That number doubled after his latest business gambit into cable television known as El Rey Network, which launched in early 2014 with the goal of providing English-language content with a Hispanic sensibility to appeal to the growing mass of bilingual viewers in the U.S.
Branching out in that direction is another rare move in the world of film directors, but it shows how savvy Rodriguez is when it comes to finding ways to blend his art with the business world.
Programming such as the flagship TV drama series “From Dusk Till Dawn”– spun off from his 1996 feature film of the same name – presents mainstream, English-language stories and themes with Hispanic characters and environments, adding a twist to the typical Spanish-language television world.
“[El Rey] seemed like a great endeavor because it would fall in line with what I’ve always done in my movies, which is mainstream entertainment with a Hispanic perspective in front of and behind the camera,” he said. “It’s cool when people who are Hispanic say to themselves, ‘Wait, Danny Trejo is the star of a movie? What the hell is going on there?’”
With access to 40 million homes thanks to various partnerships such as a distribution deal with Spanish-language network Univision, El Rey has been greeted warmly by national advertisers such as General Motors. The car company was lured, in part, by Rodriguez and his staff’s willingness to create short pieces of branded content that have the look and feel of the channel’s programming. Generally, that content will feature El Rey actors and imaging in short videos focused around a product or brand, which can live on El Rey Digital or the sponsoring company’s website.
Partnerships with brands will be an ongoing component of the channel’s revenue strategy both over the air and on its digital platform, Rodriguez said.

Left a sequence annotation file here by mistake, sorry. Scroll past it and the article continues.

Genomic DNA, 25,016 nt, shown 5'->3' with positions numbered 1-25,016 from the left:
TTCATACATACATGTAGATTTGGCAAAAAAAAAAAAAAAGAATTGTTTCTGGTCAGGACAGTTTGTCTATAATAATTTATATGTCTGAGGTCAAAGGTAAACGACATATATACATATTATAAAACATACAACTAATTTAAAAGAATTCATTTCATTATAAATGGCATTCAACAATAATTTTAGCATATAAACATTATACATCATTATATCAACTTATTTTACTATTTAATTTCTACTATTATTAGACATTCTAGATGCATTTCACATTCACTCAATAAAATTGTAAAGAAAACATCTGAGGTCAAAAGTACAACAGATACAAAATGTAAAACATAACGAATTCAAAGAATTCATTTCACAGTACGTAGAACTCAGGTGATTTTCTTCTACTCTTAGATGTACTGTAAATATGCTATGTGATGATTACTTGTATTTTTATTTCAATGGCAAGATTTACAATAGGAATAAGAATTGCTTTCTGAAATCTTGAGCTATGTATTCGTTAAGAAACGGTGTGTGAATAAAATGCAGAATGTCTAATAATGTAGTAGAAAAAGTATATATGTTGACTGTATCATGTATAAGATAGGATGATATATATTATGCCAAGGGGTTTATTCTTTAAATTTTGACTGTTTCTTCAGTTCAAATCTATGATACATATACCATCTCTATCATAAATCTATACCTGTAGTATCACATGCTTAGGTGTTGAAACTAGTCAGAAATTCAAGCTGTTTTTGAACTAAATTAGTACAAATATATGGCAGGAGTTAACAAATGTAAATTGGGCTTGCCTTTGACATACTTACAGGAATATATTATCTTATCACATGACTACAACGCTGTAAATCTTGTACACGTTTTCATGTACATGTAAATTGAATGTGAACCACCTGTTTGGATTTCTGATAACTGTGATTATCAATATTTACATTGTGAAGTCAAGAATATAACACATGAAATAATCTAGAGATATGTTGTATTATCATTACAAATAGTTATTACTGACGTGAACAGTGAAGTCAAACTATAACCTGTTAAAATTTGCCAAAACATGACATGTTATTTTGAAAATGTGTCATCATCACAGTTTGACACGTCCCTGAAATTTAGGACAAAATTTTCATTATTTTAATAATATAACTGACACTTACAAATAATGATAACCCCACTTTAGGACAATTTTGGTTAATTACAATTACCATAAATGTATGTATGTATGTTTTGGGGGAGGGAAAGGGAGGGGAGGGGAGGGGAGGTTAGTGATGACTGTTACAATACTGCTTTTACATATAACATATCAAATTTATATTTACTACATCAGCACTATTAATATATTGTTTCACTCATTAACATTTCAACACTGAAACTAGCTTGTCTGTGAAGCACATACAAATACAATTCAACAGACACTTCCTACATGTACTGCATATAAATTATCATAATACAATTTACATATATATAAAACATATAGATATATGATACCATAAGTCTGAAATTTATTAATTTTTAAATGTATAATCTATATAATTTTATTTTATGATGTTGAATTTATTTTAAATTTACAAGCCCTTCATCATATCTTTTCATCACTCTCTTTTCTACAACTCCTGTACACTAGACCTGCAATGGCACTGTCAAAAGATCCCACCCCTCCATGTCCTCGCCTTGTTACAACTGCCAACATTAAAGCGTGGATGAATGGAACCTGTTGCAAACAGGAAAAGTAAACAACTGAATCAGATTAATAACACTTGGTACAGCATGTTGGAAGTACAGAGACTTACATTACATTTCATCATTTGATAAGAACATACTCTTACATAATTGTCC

“So many people are trying to break into content online, especially if there’s a Hispanic edge to it because so many people know that it’s an untapped market,” he said. “We keep cranking stuff out and it’ll be a major revenue driver because so many companies are looking to experiment in content. We have a special alchemy going on because a filmmaker doesn’t usually become a distributor, but it was just a fluke happenstance that the [studio we have now] came available and we grabbed it.”
Branding the message
Industry insiders said the brand equity Rodriguez has accrued over the course of his career puts him in the unique position to reach out to a coveted advertising demographic and be successful.
According to Ad Age data, television advertising aimed at Hispanic audiences in the U.S. totaled $6.1 billion in 2013 — the year before El Rey launched — with a 5 percent annual growth rate. Of that, cable television accounted for only $215 million, in part because of a lack of viable channels aimed at that audience.
Alejandro Ruelas, co-founder of Austin advertising firm LatinWorks, said Rodriguez has the artistic voice to appeal to the Hispanic millennial market, and his willingness to engage them on air and online increase his odds of success.